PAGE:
William D. "Smitty" Smith provides a distinctive touch and sound on electric keyboards in the days prior to digital sampling. Perhaps befitting a session guy, this artist's nickname is frankly the dullest among the monikers acquired by performers named Willie Smith, the redundant Smitty sounding weak compared to Big Eyes, the Lion, or the obscure Long Time.
Smith plays on many hit records including tracks by Tracy Chapman, Billy Joel, and the James Gang, to pick a small and not exactly compatible mix from his lengthy discography. One of his earliest appearances was on a heartfelt cover version of the pretentious "When I Die" from Blood, Sweat & Tears, Smith singing as well as covering multiple keyboards including harpsichord with a combo hoping to strike the Motherlode. Blood, Sweat & Tears frontman David Clayton-Thomas liked what he heard enough to enlist Smith for a solo project a few years later and by 1977 he was an ad hoc member of the group itself.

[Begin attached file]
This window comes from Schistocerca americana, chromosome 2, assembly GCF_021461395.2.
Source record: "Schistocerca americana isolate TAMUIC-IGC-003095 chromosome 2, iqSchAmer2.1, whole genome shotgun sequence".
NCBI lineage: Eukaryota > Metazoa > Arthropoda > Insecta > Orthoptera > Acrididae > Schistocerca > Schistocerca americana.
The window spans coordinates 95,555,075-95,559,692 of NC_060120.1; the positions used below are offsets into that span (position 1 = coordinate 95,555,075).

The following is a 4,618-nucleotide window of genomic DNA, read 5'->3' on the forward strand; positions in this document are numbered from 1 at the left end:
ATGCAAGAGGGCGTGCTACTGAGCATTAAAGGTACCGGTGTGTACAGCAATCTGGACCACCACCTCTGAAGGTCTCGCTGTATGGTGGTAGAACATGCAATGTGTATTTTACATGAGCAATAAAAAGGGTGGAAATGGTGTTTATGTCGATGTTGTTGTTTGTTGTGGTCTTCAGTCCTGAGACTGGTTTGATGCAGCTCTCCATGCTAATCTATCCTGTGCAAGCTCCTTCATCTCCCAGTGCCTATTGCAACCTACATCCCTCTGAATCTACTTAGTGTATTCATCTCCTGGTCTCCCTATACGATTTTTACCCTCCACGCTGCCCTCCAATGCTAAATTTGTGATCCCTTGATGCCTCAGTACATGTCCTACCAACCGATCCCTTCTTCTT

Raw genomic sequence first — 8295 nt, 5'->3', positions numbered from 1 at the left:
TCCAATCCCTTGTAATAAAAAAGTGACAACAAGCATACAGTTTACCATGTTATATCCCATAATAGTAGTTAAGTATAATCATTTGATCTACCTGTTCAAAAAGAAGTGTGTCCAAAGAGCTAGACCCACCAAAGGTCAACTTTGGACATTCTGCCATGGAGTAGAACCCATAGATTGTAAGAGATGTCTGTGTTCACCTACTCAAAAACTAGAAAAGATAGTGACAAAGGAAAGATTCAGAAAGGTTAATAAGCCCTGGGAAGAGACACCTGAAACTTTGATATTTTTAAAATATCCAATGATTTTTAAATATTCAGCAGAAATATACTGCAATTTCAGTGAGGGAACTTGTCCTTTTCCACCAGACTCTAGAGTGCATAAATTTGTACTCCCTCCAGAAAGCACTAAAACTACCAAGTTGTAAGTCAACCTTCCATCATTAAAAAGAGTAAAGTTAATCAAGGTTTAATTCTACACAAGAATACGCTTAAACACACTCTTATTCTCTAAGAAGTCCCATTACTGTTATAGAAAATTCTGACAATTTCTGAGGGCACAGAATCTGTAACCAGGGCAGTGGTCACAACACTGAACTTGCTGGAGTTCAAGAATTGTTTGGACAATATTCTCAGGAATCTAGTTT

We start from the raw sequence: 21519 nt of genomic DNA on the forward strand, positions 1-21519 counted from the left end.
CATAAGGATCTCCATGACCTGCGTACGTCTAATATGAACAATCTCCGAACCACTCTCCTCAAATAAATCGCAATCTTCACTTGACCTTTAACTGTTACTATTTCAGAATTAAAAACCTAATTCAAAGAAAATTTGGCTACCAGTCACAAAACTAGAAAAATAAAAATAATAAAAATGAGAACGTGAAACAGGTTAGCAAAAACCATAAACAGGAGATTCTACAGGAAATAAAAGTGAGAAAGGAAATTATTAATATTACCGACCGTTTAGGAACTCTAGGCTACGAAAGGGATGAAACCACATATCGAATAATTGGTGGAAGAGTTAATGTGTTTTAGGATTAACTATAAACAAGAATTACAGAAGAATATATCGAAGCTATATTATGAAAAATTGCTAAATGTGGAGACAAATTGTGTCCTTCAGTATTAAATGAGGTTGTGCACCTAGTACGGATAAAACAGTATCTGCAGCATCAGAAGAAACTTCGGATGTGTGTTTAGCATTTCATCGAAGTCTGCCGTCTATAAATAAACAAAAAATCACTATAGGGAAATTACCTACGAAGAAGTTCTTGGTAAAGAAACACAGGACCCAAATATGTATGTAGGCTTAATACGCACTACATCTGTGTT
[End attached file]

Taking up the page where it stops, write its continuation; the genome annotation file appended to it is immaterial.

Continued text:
The gospel atmosphere found in much of his playing appealed to producers in a variety of genres including folk-rock, the stylistic mishmash of Ry Cooder projects, and the jazzy virtuosity of the Pointer Sisters. Smitty got to make his own Smitty LP for A&M circa 1978, his one apparent effort as a solo artist featuring a great deal of wistful romantic material. ~ Eugene Chadbourne, Rovi